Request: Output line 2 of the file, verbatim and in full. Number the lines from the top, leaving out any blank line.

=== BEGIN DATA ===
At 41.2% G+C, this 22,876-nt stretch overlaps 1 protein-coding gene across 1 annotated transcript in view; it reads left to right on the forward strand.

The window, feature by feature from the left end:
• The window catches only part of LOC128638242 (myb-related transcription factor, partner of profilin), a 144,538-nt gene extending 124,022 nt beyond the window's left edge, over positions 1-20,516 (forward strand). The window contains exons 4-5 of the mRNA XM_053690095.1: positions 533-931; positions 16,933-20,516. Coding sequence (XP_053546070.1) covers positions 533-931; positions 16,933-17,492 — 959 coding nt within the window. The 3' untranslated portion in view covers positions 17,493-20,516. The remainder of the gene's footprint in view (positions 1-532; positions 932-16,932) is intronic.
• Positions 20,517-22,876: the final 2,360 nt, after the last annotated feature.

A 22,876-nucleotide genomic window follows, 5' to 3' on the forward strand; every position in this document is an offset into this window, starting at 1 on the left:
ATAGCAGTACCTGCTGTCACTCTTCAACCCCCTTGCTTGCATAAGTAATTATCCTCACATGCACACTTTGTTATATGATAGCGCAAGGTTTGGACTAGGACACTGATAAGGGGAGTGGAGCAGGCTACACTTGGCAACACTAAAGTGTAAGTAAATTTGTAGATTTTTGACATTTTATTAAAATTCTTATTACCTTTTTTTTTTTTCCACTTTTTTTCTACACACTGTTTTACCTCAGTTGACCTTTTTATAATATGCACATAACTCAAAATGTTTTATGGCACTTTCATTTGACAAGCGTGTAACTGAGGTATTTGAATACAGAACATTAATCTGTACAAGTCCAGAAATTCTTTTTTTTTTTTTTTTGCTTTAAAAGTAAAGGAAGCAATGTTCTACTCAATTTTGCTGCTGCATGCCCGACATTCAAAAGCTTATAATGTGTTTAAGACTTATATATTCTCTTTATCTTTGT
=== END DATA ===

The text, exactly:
The window, feature by feature from the left end: